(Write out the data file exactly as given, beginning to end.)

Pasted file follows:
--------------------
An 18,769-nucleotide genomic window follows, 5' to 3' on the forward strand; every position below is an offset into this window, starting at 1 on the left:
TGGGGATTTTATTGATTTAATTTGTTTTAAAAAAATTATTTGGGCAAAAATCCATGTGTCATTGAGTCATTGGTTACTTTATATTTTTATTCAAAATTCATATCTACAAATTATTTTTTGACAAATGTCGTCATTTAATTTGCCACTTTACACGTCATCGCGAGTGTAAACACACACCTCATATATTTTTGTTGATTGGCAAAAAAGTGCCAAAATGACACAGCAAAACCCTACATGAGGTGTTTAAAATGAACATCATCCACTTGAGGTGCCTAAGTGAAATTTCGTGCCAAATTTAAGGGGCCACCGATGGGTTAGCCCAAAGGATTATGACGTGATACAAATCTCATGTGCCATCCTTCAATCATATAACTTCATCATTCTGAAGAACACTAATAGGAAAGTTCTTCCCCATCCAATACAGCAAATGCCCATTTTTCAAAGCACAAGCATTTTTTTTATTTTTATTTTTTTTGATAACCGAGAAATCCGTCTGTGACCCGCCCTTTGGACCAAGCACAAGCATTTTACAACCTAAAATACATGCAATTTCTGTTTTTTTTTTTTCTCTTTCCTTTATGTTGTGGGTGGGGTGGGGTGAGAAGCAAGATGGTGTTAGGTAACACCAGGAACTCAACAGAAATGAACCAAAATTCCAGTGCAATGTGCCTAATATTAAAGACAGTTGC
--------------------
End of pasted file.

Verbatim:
An 18,769-nucleotide genomic window follows, 5' to 3' on the forward strand; every position below is an offset into this window, starting at 1 on the left:
TGGGGATTTTATTGATTTAATTTGTTTTAAAAAAATTATTTGGGCAAAAATCCATGTGTCATTGAGTCATTGGTTACTTTATATTTTTATTCAAAATTCATATCTACAAATTATTTTTTGACAAATGTCGTCATTTAATTTGCCACTTTACACGTCATCGCGAGTGTAAACACACACCTCATATATTTTTGTTGATTGGCAAAAAAGTGCCAAAATGACACAGCAAAACCCTACATGAGGTGTTTAAAATGAACATCATCCACTTGAGGTGCCTAAGTGAAATTTCGTGCCAAATTTAAGGGGCCACCGATGGGTTAGCCCAAAGGATTATGACGTGATACAAATCTCATGTGCCATCCTTCAATCATATAACTTCATCATTCTGAAGAACACTAATAGGAAAGTTCTTCCCCATCCAATACAGCAAATGCCCATTTTTCAAAGCACAAGCATTTTTTTTATTTTTATTTTTTTTGATAACCGAGAAATCCGTCTGTGACCCGCCCTTTGGACCAAGCACAAGCATTTTACAACCTAAAATACATGCAATTTCTGTTTTTTTTTTTTCTCTTTCCTTTATGTTGTGGGTGGGGTGGGGTGAGAAGCAAGATGGTGTTAGGTAACACCAGGAACTCAACAGAAATGAACCAAAATTCCAGTGCAATGTGCCTAATATTAAAGACAGTTGC